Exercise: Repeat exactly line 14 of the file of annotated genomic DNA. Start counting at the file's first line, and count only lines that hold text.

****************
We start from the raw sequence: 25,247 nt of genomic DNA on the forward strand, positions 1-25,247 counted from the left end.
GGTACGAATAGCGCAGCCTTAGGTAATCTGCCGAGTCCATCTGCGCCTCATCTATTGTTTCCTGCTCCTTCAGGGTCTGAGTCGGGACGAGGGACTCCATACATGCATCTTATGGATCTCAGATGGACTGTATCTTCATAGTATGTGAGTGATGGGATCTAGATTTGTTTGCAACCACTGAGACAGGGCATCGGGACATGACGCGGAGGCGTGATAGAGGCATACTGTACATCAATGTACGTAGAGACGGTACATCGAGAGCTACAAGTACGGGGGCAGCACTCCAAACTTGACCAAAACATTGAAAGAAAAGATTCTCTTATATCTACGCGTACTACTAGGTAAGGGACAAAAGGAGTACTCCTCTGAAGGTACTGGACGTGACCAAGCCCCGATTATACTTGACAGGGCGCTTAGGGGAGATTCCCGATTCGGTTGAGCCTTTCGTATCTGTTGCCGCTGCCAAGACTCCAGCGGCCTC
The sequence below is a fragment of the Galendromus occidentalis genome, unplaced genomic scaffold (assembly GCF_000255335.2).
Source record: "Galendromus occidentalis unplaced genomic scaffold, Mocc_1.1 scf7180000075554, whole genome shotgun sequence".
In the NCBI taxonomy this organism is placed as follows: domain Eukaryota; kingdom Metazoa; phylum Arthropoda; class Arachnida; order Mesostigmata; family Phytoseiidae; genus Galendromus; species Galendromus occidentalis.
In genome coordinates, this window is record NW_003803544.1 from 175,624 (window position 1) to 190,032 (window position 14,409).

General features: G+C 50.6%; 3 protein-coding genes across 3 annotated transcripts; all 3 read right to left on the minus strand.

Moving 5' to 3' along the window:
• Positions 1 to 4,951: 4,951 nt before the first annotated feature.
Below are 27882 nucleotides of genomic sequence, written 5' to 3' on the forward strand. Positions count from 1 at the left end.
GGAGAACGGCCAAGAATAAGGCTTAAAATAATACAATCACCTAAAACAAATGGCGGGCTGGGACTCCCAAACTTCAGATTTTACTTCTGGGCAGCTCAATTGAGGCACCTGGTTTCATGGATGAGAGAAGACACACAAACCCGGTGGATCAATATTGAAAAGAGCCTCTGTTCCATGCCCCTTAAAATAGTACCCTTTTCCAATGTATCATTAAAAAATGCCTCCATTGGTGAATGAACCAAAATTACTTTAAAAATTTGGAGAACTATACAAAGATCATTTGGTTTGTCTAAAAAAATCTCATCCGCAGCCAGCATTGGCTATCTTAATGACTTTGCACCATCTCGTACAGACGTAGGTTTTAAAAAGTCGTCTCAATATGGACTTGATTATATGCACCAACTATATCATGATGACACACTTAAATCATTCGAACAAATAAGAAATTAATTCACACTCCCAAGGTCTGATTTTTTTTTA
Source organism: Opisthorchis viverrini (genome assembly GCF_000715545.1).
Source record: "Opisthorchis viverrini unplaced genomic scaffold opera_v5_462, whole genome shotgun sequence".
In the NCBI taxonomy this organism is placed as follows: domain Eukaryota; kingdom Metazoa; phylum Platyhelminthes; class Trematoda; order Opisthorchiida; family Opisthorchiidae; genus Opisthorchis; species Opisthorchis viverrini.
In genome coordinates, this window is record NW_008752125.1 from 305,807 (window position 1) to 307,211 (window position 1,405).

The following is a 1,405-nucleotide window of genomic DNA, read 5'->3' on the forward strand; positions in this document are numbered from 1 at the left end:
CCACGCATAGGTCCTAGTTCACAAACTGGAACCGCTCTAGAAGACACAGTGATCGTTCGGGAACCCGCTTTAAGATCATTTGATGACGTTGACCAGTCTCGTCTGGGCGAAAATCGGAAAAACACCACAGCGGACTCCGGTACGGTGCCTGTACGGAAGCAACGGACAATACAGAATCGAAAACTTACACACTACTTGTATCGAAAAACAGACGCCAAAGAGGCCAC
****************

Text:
In the NCBI taxonomy this organism is placed as follows: domain Eukaryota; kingdom Metazoa; phylum Platyhelminthes; class Trematoda; order Opisthorchiida; family Opisthorchiidae; genus Opisthorchis; species Opisthorchis viverrini.